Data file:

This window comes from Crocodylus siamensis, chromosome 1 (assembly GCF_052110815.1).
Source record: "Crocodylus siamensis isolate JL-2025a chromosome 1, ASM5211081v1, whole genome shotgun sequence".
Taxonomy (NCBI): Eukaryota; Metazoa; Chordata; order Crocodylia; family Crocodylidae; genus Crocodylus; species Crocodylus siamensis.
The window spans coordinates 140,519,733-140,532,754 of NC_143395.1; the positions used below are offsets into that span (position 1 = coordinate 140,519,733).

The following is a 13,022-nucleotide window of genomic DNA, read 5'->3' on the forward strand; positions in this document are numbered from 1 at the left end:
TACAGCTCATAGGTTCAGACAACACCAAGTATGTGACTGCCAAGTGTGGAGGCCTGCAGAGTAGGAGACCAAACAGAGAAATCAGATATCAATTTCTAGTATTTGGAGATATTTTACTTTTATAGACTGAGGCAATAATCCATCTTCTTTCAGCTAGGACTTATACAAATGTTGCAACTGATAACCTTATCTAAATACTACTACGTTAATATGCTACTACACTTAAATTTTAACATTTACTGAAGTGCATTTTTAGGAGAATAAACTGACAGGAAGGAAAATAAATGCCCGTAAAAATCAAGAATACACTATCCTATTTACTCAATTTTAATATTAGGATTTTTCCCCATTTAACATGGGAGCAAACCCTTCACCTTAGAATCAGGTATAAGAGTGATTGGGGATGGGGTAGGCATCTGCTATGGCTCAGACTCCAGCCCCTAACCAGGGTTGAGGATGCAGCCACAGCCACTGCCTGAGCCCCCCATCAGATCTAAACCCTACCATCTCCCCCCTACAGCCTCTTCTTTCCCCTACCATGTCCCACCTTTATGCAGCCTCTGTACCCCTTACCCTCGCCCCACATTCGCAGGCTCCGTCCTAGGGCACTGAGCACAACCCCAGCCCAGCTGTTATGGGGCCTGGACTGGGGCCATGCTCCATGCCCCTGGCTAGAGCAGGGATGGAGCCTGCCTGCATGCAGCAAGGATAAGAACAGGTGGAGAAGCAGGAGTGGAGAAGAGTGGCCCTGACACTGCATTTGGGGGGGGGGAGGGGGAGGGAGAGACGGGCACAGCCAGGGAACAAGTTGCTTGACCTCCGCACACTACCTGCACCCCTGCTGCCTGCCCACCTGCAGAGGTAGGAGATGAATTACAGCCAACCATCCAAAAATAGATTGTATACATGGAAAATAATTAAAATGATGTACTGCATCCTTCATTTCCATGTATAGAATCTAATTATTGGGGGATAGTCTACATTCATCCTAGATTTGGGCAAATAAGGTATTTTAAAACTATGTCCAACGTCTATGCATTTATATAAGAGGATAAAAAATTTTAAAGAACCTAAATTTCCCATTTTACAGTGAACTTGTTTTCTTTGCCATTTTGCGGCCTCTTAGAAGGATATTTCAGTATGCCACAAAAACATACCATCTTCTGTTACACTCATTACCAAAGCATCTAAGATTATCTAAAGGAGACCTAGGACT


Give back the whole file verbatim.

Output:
This window comes from Crocodylus siamensis, chromosome 1 (assembly GCF_052110815.1).
Source record: "Crocodylus siamensis isolate JL-2025a chromosome 1, ASM5211081v1, whole genome shotgun sequence".
Taxonomy (NCBI): Eukaryota; Metazoa; Chordata; order Crocodylia; family Crocodylidae; genus Crocodylus; species Crocodylus siamensis.
The window spans coordinates 140,519,733-140,532,754 of NC_143395.1; the positions used below are offsets into that span (position 1 = coordinate 140,519,733).

The following is a 13,022-nucleotide window of genomic DNA, read 5'->3' on the forward strand; positions in this document are numbered from 1 at the left end:
TACAGCTCATAGGTTCAGACAACACCAAGTATGTGACTGCCAAGTGTGGAGGCCTGCAGAGTAGGAGACCAAACAGAGAAATCAGATATCAATTTCTAGTATTTGGAGATATTTTACTTTTATAGACTGAGGCAATAATCCATCTTCTTTCAGCTAGGACTTATACAAATGTTGCAACTGATAACCTTATCTAAATACTACTACGTTAATATGCTACTACACTTAAATTTTAACATTTACTGAAGTGCATTTTTAGGAGAATAAACTGACAGGAAGGAAAATAAATGCCCGTAAAAATCAAGAATACACTATCCTATTTACTCAATTTTAATATTAGGATTTTTCCCCATTTAACATGGGAGCAAACCCTTCACCTTAGAATCAGGTATAAGAGTGATTGGGGATGGGGTAGGCATCTGCTATGGCTCAGACTCCAGCCCCTAACCAGGGTTGAGGATGCAGCCACAGCCACTGCCTGAGCCCCCCATCAGATCTAAACCCTACCATCTCCCCCCTACAGCCTCTTCTTTCCCCTACCATGTCCCACCTTTATGCAGCCTCTGTACCCCTTACCCTCGCCCCACATTCGCAGGCTCCGTCCTAGGGCACTGAGCACAACCCCAGCCCAGCTGTTATGGGGCCTGGACTGGGGCCATGCTCCATGCCCCTGGCTAGAGCAGGGATGGAGCCTGCCTGCATGCAGCAAGGATAAGAACAGGTGGAGAAGCAGGAGTGGAGAAGAGTGGCCCTGACACTGCATTTGGGGGGGGGGAGGGGGAGGGAGAGACGGGCACAGCCAGGGAACAAGTTGCTTGACCTCCGCACACTACCTGCACCCCTGCTGCCTGCCCACCTGCAGAGGTAGGAGATGAATTACAGCCAACCATCCAAAAATAGATTGTATACATGGAAAATAATTAAAATGATGTACTGCATCCTTCATTTCCATGTATAGAATCTAATTATTGGGGGATAGTCTACATTCATCCTAGATTTGGGCAAATAAGGTATTTTAAAACTATGTCCAACGTCTATGCATTTATATAAGAGGATAAAAAATTTTAAAGAACCTAAATTTCCCATTTTACAGTGAACTTGTTTTCTTTGCCATTTTGCGGCCTCTTAGAAGGATATTTCAGTATGCCACAAAAACATACCATCTTCTGTTACACTCATTACCAAAGCATCTAAGATTATCTAAAGGAGACCTAGGACT